Ahead of the 2016 election cycle, the religious right movement was determined to be the dominant force in choosing the Republican Party's presidential nominee. Conservative evangelical leaders had made similar attempts in recent decades, but the religious right was determined to get it right this time.
As regular readers may recall, the Family Research Council's Tony Perkins spearheaded an initiative that pulled together dozens of like-minded social conservative leaders, united in their goal of choosing the next president. In late 2015, the group -- which referred to itself as "The Group" -- met in a hotel boardroom in Northern Virginia and agreed that Ted Cruz would serve as the movement's standard bearer.
Just days ahead of the Iowa caucuses, however, Liberty University President Jerry Falwell Jr. went his own way, throwing his support behind Donald Trump.
What we didn't know at the time was some of the behind-the-scenes intrigue involving the two camps. Reuters reported late yesterday:
Months before evangelical leader Jerry Falwell Jr.'s game-changing presidential endorsement of Donald Trump in 2016, Falwell asked Trump fixer Michael Cohen for a personal favor, Cohen said in a recorded conversation reviewed by Reuters.Falwell, president of Liberty University, one of the world's largest Christian universities, said someone had come into possession of what Cohen described as racy "personal" photographs -- the sort that would typically be kept "between husband and wife," Cohen said in the taped conversation.
What was described was an apparent blackmail scheme in which an unnamed party obtained the photos and demanded money. Cohen reportedly flew to Florida and threatened to call the police if the threats didn't stop.
The Reuters report added that the unnamed person who had the "racy" photos destroyed them after Cohen intervened on the Falwells' behalf.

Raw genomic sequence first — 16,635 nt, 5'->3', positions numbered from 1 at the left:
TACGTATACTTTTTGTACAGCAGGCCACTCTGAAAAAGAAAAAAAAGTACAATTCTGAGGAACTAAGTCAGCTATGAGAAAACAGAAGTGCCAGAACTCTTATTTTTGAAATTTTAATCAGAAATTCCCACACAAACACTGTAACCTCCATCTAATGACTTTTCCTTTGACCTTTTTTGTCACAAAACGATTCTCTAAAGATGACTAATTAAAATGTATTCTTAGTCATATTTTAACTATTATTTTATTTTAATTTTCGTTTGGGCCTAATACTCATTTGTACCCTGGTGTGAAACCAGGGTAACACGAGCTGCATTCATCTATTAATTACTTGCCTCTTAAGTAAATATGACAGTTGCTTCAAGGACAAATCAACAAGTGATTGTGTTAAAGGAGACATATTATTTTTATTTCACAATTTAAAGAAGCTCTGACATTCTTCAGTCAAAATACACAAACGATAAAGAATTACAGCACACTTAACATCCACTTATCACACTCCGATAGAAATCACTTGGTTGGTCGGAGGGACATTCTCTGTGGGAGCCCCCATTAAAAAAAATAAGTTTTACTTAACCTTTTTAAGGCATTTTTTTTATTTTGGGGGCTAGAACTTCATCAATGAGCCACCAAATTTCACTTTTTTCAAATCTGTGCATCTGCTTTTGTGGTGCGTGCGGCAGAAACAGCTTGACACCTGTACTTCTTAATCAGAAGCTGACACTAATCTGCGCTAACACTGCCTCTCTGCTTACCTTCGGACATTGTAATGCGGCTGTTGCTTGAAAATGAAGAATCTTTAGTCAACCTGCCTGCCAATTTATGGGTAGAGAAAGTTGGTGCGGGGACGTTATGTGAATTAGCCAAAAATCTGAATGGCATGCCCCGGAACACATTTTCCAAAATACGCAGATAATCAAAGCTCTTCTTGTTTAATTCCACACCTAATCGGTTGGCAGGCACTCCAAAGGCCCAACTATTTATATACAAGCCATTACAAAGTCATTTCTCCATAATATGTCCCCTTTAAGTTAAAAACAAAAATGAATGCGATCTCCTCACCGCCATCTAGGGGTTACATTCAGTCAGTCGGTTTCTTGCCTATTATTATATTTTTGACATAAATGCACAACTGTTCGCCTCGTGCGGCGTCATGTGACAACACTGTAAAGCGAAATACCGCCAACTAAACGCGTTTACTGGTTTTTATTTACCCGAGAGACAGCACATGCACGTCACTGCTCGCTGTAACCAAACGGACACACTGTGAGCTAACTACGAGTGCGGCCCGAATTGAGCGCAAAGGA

That said, Cohen reportedly told a friend, comedian Tom Arnold, that he kept one of the pictures, which he described as "terrible."
There's no shortage of questions surrounding a story like this, but some caveats are in order. For example, the Reuters report hasn't been independently verified by MSNBC or NBC News. Even the Reuters report itself noted that it "reviewed" a recording conversation, instead of using the word "obtained."
I should also note, however, that Falwell hasn't yet commented on the story. [Update: see below.]
We don't know if Falwell's endorsement of Trump was related to this unpleasantness, and it's possible the Virginian would've backed Trump anyway -- even if the candidate's personal fixer didn't hold onto a "racy" Falwell photo.
But the timing isn't great for those involved. Falwell's Trump endorsement seemed, at a minimum, odd -- Trump's a thrice-married, secular former casino owner who used phrases such as "Two Corinthians" -- and it came after the candidate's fixer made a "racy" photo problem go away.
All of which leads to a question Rachel posed on the show last night: "Is an endorsement intended to influence the outcome of a federal election a thing of value? And are you allowed to arrange for such a thing of value to be contributed to a campaign by quashing naked picture blackmail efforts for televangelists with added insurance of keeping some of the naked pictures for yourself as a reminder?"
This is our life now.
* Update: A statement released this morning by an attorney for the Falwells called the account "not accurate."
"While the Falwells have a long-standing friendship with Michael Cohen, they never engaged or paid Cohen to represent them in any legal or other professional capacity, and Cohen did not ever resolve any legal matter on their behalf," the statement said, according to the Washington Post. The attorney, who declined to be named, said in a follow-up text message to the Post that "there are no compromising or embarrassing photos of Falwell, period!"
Why the name of Falwell's lawyer is not being shared is unclear.